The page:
Heineken warns of higher prices to come driven by soaring costs

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Heineken has warned that the worth of a pint will proceed to rise over the following yr because the Dutch brewer expects to move on higher costs to customers.

The drinks firm, which beat income and revenue estimates within the first six months of the yr, mentioned on Monday that it was promoting extra beers than earlier than the pandemic as customers throughout Europe shrugged off rising prices and returned to bars.

“The high [costs] that we currently see and that we’ve seen over the past half year have not yet found their way into [consumer] prices — this is to come,” Heineken’s chief monetary officer Harold van den Broek informed the Financial Times.

The common worth of a pint of draught lager within the UK was £4.09 in June, a rise of 13p since January, in accordance to the Office for National Statistics.

Brewers have been growing beer prices as the associated fee of aluminium cans, bottles and barley has risen quickly.

Van den Broek mentioned soaring inflation and pure fuel prices in Europe, which have been now 10 instances higher than the typical over the previous decade, have additionally prompted Heineken to elevate prices. The common price of Heineken’s drinks has elevated 8.9 per cent previously six months in contrast with the identical interval a yr in the past.

Its rival Anheuser-Busch InBev, the world’s largest brewer, mentioned in July that rising gross sales volumes and prices had pushed income to develop sooner than income, however added the beer trade had remained “resilient” regardless of inflation.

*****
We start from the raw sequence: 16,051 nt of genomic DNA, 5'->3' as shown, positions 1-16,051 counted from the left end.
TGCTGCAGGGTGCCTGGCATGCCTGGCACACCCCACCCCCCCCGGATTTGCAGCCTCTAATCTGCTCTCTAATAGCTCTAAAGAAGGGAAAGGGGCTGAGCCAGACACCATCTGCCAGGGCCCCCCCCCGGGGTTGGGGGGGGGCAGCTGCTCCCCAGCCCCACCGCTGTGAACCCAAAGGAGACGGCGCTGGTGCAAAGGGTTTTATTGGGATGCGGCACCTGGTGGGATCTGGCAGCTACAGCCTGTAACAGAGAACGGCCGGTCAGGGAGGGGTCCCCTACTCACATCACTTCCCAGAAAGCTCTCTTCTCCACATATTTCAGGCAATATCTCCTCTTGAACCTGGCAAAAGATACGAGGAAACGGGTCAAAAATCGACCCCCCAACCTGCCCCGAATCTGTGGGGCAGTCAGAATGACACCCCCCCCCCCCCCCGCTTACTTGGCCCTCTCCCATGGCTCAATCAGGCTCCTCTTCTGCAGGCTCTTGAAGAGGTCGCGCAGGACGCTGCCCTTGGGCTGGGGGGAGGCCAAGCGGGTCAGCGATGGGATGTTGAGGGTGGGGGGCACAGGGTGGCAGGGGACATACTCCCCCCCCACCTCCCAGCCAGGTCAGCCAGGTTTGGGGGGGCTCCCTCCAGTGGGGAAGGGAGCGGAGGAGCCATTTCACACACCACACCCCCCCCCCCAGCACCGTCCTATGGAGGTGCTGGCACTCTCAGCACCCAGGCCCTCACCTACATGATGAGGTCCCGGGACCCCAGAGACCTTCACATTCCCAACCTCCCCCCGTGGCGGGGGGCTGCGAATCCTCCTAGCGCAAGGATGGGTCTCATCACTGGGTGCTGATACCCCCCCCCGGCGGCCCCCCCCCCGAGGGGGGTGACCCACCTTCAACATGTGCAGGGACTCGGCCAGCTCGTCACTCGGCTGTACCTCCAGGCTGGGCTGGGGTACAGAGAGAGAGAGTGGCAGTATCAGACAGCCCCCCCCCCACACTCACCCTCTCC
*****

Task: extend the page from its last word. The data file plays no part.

However, Heineken chief govt and chair Dolf van den Brink mentioned it was not clear how surging inflation would impression future shopper demand. “Nobody knows, to be truthful,” he mentioned. “Right now . . . people are there and spending money but we are not taking that for granted, for sure,” he added.

Rising vitality costs have prompted Heineken to shift away from fuel at its European manufacturing vegetation.

Van den Brink informed the Financial Times he was “moderately confident” that the corporate wouldn’t have to curtail manufacturing within the subsequent few months however didn’t rule out this feature within the occasion of “extreme scenarios”.

Heineken’s revenues rose 37 per cent to €16.4bn within the six months to July, which Van den Brink mentioned was “unprecedented”, in contrast with the lockdown-marred yr earlier than.

Operating revenue jumped a fifth to €2.1bn, driven by “volume recovery, pricing and revenue management actions”. The quantity of drinks bought was up 0.8 per cent in contrast with the pre-pandemic yr of 2019.

Shares in Heineken have been down 1.6 per cent on late Monday morning. Analysts at Jefferies famous that revenues derived from extra premium beers, corresponding to Heineken Silver, had continued to develop and now accounted for almost half of the corporate’s natural progress in beer gross sales.



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